The Brass Junkies 83: Donna Parkes

Andrew Hitz

Listen via

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We had a blast interviewing the phenomenal Donna Parkes, Principal Trombone of the Louisville Orchestra. She told us all about her fascinating journey from Australia to Kentucky with a few stops along the way.

It's always so great when musicians who are as accomplished as Donna is are so down to earth. It really was a treat to speak with her!

From the show notes:

TBJ83: Trombonist Donna Parkes of the Louisville Orchestra on having a “Yes!” attitude, sleeping bags and growing up in Australia

Donna Parkes, Principal Trombone with Louisville Orchestra joins Andrew & Lance to detail her amazing career, from Australia to Kentucky, with stops in Chicago, Alaska and Doha, Qatar.

In this fun and lively conversation, we cover:

  • Playing Principal Trombone with Louisville Orchestra
  • Playing with the Colorado Music Festival
  • Coming from Indiana, I mean Canberra, Australia
  • Coming to the U.S. after her undergrad to study with Charlie Vernon at DePaul
  • The differences between the Australian and U.S. markets
  • Studying with Michael Mulcahy early on in Australia
  • Playing freelance gigs in Sydney for a year before moving
  • Getting a lesson with Arnold Jacobs and Ed Kleinhammer
  • Working with 80-year-olds in Virginia
  • The size of Andrew’s tongue (don’t ask)
  • Sleeping in her sleeping bag with her trombone in a hostel on her first night in the U.S.
  • Taking pictures of snow
  • Tips for flying to Australia
  • Playing gigs in Sitka, Alaska twice a year
  • How she recently got married in Australia
  • A typical week in Louisville, which is anything but typical
  • The importance of being flexible and being a good colleague
  • Having a “Yes” attitude
  • Playing in Doha, Qatar
  • An important life lesson, “Don’t smell it first.”

You can check out the complete show notes including all of the links mentioned during this episode over at Pedal Note Media.

Wise Words from Arnold Jacobs

Andrew Hitz

The key to playing in either the high or low register well is focusing on making music. As always, Mr. Jacobs seems to have found the perfect words to share with any student struggling with that.

I think it is safe to say that the instinct for most of us when playing in the extreme high or register is to want to use more power to "hit the notes." While using a lot of muscle (and for high notes, shoving the mouthpiece into our faces) helps us to "hit" high notes, it is always with a terrible sound that no one can blend with or tune to. It is also very likely that we will crack that note a high percentage of the time and get tired very quickly.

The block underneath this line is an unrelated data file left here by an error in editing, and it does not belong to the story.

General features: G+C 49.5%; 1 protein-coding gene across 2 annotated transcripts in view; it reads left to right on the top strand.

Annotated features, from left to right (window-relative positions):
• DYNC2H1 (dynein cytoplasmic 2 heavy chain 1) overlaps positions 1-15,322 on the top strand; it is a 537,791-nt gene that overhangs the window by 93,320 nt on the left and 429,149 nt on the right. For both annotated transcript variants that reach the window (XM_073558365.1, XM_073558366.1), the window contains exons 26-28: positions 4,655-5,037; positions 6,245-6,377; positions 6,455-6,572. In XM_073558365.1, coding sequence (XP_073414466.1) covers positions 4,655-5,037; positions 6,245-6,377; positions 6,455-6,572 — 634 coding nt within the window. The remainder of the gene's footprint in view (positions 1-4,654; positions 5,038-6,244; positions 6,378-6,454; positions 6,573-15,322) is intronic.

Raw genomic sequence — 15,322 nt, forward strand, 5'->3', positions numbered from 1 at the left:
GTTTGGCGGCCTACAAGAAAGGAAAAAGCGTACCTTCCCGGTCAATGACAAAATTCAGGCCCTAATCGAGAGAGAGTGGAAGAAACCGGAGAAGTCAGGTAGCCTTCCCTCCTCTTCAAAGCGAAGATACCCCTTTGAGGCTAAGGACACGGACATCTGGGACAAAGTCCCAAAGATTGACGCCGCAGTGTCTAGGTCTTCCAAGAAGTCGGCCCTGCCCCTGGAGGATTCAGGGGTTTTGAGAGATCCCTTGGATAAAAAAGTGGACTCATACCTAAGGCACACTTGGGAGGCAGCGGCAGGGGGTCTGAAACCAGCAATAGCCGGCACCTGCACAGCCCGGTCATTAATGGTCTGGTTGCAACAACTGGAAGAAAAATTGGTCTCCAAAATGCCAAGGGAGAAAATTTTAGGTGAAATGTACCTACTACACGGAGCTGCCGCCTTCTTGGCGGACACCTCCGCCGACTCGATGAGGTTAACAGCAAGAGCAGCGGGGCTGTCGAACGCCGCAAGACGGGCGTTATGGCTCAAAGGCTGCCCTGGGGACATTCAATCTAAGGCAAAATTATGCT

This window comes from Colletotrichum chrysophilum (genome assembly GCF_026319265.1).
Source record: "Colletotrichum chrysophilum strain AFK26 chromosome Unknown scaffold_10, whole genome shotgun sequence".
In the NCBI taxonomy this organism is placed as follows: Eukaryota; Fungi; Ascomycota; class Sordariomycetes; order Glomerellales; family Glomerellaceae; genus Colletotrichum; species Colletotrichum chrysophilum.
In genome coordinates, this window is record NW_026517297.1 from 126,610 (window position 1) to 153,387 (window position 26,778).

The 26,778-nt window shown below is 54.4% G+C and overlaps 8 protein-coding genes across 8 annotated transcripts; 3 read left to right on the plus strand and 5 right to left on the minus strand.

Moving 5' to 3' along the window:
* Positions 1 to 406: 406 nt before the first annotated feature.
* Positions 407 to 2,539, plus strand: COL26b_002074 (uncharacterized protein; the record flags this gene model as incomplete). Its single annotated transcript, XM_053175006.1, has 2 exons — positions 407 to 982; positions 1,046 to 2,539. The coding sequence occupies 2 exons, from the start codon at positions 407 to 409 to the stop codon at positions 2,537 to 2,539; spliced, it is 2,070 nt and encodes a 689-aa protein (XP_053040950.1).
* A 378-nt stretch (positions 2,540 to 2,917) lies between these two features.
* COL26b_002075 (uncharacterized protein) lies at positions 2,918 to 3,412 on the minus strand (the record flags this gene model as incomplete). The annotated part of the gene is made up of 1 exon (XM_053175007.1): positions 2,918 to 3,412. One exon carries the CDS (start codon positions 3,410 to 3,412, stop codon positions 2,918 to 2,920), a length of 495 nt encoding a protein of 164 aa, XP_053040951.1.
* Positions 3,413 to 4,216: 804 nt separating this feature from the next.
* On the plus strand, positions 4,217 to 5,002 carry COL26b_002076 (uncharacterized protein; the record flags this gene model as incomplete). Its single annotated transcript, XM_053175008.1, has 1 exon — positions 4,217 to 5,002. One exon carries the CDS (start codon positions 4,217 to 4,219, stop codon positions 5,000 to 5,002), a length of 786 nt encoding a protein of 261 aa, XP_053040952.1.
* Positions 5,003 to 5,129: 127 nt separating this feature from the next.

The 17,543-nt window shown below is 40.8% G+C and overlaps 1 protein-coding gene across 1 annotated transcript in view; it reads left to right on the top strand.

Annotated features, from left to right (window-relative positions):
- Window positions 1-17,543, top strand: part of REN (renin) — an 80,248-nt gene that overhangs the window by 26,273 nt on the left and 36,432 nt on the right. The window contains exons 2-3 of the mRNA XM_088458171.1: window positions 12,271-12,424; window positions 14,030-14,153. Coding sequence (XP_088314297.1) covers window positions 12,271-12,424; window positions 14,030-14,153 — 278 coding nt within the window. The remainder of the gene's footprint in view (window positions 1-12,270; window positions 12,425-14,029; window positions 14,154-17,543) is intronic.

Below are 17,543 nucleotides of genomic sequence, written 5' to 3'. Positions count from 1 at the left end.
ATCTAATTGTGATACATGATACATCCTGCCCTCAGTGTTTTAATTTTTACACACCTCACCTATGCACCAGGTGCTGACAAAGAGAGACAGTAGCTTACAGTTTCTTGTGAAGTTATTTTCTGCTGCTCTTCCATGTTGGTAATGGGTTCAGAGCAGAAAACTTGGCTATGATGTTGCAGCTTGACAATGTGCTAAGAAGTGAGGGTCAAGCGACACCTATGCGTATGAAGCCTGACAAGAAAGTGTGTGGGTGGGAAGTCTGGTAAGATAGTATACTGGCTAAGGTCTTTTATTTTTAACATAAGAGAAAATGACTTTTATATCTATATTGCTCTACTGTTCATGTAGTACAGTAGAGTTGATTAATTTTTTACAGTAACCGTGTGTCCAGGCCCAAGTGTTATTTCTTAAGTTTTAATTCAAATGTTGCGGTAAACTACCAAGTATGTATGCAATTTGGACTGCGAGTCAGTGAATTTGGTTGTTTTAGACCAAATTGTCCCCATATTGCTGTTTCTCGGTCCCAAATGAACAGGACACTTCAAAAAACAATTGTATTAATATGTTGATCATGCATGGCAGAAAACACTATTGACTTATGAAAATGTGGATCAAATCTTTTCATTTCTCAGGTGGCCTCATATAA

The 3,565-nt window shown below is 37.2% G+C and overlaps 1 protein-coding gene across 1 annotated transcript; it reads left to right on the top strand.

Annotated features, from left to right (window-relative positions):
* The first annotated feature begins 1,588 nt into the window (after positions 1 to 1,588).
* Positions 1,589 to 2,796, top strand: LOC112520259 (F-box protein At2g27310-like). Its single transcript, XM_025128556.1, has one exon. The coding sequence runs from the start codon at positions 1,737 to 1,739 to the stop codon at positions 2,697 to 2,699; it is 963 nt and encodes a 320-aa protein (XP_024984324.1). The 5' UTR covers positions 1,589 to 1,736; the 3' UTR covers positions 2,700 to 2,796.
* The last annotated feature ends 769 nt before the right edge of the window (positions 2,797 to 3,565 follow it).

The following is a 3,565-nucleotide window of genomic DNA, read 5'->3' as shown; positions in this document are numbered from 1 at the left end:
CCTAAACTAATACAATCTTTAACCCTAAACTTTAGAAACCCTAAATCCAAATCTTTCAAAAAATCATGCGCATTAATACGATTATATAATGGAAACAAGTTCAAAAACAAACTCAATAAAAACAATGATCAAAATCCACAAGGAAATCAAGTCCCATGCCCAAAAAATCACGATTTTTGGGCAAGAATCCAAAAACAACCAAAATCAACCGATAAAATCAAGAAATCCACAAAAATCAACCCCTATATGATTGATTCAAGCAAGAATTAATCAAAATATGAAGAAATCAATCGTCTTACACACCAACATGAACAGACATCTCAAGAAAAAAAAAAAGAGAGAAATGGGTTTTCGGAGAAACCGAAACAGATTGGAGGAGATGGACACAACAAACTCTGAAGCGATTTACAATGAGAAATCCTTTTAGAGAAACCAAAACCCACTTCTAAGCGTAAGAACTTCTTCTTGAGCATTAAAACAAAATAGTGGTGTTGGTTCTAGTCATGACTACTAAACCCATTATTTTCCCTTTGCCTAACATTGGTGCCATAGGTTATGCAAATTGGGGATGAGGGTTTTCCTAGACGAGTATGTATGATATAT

By telling the player to focus on playing melodically, we get the attention off of the physical aspects of playing in the extreme registers and towards simplifying things.

I am reminded of a great quote from Joe Alessi. He frequently says:

"Playing a brass instrument well is an incredibly simple process, and playing a brass instrument poorly is an incredibly complicated one."

Playing with power (using excess strength) is always a more complicated process that simply focusing on the buzz and thinking melodically.

And if it's good enough for Mr. Jacobs and Joe Alessi, it is good enough for me.

A Trick to Getting More Musical When Doing Drills

Andrew Hitz

Want to know a trick to instantly be more musical and focused when doing mundane drills or warming up?

Broadcast yourself using Facebook Live, Instagram stories or on YouTube.

No, seriously.

Even if three people are watching you, hell, even if there is only a threat of just three people watching you, you will be incredibly focused.

As anyone who has ever taught knows, it is awfully easy to be fully engaged when performing a drill for a student. And that's just with an audience of one. With social media, you can recreate that phenomenon any time you'd like.

Simply posting a one-minute chunk in the middle of your warm-up will engage your brain and make you much more focused, even after the camera is off.

If you are bored while doing drills or warming up, there are tools at your disposal to remedy that situation. If you don't use any of them and continue to not play at your absolute focused, best, it's on you.

And every one of your heroes on your instrument is always playing at her or his focused best.

The Arnold Jacobs Straw Exercise

Andrew Hitz

This is a great exercise for two reasons:

  1. Students feel the sensation of air movement which is a much better thing to focus on than any body movements or where the air is headed
  2. This lets the student experience firsthand the difference in efficiency when they inhale with a good oral shape

Combine this with the "EE to Oh" exercise out of the brass gym and you can fix a whole lot of breathing issues without ever addressing them. And in teaching, using fewer words means less chance for confusion and getting to the actual doing of the activity being addressed faster.